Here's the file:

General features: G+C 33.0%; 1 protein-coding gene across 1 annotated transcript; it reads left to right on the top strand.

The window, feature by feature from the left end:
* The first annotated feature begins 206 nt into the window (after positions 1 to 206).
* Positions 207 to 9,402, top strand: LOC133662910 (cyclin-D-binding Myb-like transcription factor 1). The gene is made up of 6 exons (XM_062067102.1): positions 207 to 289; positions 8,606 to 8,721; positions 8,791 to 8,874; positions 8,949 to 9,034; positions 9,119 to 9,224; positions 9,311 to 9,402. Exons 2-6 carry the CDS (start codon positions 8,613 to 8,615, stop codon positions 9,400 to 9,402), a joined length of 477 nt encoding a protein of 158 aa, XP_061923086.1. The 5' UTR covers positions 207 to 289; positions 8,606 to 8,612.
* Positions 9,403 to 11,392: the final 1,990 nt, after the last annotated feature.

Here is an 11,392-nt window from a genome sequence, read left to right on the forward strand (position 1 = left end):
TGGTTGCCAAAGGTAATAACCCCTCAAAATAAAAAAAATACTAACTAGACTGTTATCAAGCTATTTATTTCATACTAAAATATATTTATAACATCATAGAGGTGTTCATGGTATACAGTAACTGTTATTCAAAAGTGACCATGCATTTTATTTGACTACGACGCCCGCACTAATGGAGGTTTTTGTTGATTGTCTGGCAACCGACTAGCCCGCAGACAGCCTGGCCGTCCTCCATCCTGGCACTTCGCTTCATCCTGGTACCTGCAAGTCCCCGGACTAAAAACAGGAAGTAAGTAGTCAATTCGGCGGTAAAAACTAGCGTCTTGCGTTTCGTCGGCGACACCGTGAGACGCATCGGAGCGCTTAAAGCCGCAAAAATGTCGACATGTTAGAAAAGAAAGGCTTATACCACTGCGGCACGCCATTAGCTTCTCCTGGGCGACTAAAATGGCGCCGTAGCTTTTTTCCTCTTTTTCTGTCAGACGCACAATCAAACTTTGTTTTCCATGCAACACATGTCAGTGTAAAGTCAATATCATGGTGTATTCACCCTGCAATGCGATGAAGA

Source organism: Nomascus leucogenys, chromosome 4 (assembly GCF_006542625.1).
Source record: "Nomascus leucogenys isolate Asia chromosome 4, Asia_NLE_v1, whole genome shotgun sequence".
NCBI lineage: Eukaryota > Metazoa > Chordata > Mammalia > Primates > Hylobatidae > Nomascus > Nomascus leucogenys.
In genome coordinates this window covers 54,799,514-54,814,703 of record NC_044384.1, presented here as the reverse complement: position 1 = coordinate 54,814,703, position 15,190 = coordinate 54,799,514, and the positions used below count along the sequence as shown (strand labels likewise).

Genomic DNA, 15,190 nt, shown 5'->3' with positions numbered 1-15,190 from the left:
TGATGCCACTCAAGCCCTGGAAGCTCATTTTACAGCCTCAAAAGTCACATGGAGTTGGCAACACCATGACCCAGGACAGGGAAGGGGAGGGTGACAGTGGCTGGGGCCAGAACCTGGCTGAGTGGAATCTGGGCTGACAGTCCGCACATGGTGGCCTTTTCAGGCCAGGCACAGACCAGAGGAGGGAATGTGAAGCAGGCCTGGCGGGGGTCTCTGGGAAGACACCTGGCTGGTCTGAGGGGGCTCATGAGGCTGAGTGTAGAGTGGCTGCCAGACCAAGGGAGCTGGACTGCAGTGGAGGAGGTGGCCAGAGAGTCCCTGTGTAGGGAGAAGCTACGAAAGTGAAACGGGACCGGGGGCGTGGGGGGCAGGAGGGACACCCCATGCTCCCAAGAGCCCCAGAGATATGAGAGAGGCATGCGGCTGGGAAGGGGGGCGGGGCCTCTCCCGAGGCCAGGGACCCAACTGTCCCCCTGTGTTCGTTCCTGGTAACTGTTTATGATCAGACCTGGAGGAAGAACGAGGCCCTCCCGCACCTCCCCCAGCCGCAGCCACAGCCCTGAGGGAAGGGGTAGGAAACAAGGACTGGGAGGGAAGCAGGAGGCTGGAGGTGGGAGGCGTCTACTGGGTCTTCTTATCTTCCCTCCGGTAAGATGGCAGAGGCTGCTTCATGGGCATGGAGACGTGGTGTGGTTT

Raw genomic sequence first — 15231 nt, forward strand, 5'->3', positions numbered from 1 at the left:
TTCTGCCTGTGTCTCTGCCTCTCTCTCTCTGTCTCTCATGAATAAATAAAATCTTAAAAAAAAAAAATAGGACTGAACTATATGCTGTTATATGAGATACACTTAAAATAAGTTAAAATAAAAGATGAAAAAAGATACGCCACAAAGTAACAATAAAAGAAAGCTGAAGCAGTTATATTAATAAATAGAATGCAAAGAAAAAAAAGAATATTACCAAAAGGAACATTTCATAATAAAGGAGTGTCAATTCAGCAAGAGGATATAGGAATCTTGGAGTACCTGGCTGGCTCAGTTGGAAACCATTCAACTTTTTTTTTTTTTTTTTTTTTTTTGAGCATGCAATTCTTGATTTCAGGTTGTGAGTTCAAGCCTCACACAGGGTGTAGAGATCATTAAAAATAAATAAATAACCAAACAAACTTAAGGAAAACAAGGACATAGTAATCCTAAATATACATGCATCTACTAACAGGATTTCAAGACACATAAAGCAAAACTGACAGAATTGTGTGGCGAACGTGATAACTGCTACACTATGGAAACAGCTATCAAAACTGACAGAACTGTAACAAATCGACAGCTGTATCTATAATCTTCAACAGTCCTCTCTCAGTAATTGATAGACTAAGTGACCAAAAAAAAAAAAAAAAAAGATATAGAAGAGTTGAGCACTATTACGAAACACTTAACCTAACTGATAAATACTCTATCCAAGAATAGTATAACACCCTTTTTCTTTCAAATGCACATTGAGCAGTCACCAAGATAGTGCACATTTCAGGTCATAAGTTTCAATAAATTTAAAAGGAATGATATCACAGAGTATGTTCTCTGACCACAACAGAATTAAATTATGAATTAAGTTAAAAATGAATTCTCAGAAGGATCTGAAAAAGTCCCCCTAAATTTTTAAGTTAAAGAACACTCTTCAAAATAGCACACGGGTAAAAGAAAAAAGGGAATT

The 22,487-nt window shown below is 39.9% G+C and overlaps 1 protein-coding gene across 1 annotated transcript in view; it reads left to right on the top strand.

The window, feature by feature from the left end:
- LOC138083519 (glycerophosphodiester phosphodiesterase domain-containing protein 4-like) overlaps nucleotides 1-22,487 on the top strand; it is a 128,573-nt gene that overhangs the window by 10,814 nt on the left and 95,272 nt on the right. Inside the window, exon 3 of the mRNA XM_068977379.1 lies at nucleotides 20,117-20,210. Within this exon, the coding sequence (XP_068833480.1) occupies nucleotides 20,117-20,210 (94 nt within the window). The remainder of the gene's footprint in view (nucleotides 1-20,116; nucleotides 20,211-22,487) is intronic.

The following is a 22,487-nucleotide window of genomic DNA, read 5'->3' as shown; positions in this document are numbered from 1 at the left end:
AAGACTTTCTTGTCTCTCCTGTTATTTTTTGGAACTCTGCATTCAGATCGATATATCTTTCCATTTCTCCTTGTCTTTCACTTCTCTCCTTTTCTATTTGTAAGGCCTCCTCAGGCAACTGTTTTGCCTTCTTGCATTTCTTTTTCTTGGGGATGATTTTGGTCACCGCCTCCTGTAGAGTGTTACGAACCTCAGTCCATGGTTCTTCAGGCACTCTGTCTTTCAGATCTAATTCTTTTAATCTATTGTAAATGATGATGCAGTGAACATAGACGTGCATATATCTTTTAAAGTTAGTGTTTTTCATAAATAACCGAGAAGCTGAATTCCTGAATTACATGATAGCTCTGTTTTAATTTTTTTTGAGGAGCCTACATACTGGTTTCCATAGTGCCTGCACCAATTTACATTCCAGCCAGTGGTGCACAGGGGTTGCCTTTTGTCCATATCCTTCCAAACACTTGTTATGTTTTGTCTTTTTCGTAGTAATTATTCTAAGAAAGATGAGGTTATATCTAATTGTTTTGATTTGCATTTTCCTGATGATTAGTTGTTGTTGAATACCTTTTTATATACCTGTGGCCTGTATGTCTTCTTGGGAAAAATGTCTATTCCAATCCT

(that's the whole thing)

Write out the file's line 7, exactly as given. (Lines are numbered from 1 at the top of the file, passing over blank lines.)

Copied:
TGGTTGCCAAAGGTAATAACCCCTCAAAATAAAAAAAATACTAACTAGACTGTTATCAAGCTATTTATTTCATACTAAAATATATTTATAACATCATAGAGGTGTTCATGGTATACAGTAACTGTTATTCAAAAGTGACCATGCATTTTATTTGACTACGACGCCCGCACTAATGGAGGTTTTTGTTGATTGTCTGGCAACCGACTAGCCCGCAGACAGCCTGGCCGTCCTCCATCCTGGCACTTCGCTTCATCCTGGTACCTGCAAGTCCCCGGACTAAAAACAGGAAGTAAGTAGTCAATTCGGCGGTAAAAACTAGCGTCTTGCGTTTCGTCGGCGACACCGTGAGACGCATCGGAGCGCTTAAAGCCGCAAAAATGTCGACATGTTAGAAAAGAAAGGCTTATACCACTGCGGCACGCCATTAGCTTCTCCTGGGCGACTAAAATGGCGCCGTAGCTTTTTTCCTCTTTTTCTGTCAGACGCACAATCAAACTTTGTTTTCCATGCAACACATGTCAGTGTAAAGTCAATATCATGGTGTATTCACCCTGCAATGCGATGAAGA